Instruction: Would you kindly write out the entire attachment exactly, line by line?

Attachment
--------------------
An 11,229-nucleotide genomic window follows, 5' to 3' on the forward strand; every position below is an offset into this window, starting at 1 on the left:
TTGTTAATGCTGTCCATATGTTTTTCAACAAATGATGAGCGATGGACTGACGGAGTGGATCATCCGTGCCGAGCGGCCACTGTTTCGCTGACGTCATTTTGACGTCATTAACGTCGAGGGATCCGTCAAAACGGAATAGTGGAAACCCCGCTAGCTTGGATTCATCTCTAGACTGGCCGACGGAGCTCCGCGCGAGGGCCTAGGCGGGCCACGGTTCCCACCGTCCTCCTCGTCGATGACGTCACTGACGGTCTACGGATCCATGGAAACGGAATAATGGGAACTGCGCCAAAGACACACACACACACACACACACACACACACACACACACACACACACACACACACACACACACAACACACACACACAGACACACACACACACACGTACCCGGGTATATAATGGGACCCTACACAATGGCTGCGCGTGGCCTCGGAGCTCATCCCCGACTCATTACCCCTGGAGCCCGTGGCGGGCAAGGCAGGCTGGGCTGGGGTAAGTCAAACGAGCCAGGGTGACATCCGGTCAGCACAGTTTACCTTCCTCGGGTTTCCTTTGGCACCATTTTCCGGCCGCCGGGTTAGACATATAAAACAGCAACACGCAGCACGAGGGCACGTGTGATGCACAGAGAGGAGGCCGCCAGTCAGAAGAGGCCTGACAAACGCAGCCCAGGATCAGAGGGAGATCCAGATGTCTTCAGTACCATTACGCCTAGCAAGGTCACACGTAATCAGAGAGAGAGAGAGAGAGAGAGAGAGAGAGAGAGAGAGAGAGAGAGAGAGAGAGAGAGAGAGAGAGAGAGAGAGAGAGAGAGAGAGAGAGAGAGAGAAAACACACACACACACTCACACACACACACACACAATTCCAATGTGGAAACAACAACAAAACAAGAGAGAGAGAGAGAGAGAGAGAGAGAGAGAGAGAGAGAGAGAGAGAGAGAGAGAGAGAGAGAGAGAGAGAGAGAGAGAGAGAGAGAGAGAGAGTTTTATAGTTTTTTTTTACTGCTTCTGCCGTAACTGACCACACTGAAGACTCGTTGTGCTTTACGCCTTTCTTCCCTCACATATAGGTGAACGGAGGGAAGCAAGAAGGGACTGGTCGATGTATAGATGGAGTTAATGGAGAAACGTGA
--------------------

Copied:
An 11,229-nucleotide genomic window follows, 5' to 3' on the forward strand; every position below is an offset into this window, starting at 1 on the left:
TTGTTAATGCTGTCCATATGTTTTTCAACAAATGATGAGCGATGGACTGACGGAGTGGATCATCCGTGCCGAGCGGCCACTGTTTCGCTGACGTCATTTTGACGTCATTAACGTCGAGGGATCCGTCAAAACGGAATAGTGGAAACCCCGCTAGCTTGGATTCATCTCTAGACTGGCCGACGGAGCTCCGCGCGAGGGCCTAGGCGGGCCACGGTTCCCACCGTCCTCCTCGTCGATGACGTCACTGACGGTCTACGGATCCATGGAAACGGAATAATGGGAACTGCGCCAAAGACACACACACACACACACACACACACACACACACACACACACACACACACACACACACACACAACACACACACACAGACACACACACACACACGTACCCGGGTATATAATGGGACCCTACACAATGGCTGCGCGTGGCCTCGGAGCTCATCCCCGACTCATTACCCCTGGAGCCCGTGGCGGGCAAGGCAGGCTGGGCTGGGGTAAGTCAAACGAGCCAGGGTGACATCCGGTCAGCACAGTTTACCTTCCTCGGGTTTCCTTTGGCACCATTTTCCGGCCGCCGGGTTAGACATATAAAACAGCAACACGCAGCACGAGGGCACGTGTGATGCACAGAGAGGAGGCCGCCAGTCAGAAGAGGCCTGACAAACGCAGCCCAGGATCAGAGGGAGATCCAGATGTCTTCAGTACCATTACGCCTAGCAAGGTCACACGTAATCAGAGAGAGAGAGAGAGAGAGAGAGAGAGAGAGAGAGAGAGAGAGAGAGAGAGAGAGAGAGAGAGAGAGAGAGAGAGAGAGAGAGAGAGAGAGAGAGAAAACACACACACACACTCACACACACACACACACAATTCCAATGTGGAAACAACAACAAAACAAGAGAGAGAGAGAGAGAGAGAGAGAGAGAGAGAGAGAGAGAGAGAGAGAGAGAGAGAGAGAGAGAGAGAGAGAGAGAGAGAGAGAGAGAGAGAGTTTTATAGTTTTTTTTTACTGCTTCTGCCGTAACTGACCACACTGAAGACTCGTTGTGCTTTACGCCTTTCTTCCCTCACATATAGGTGAACGGAGGGAAGCAAGAAGGGACTGGTCGATGTATAGATGGAGTTAATGGAGAAACGTGA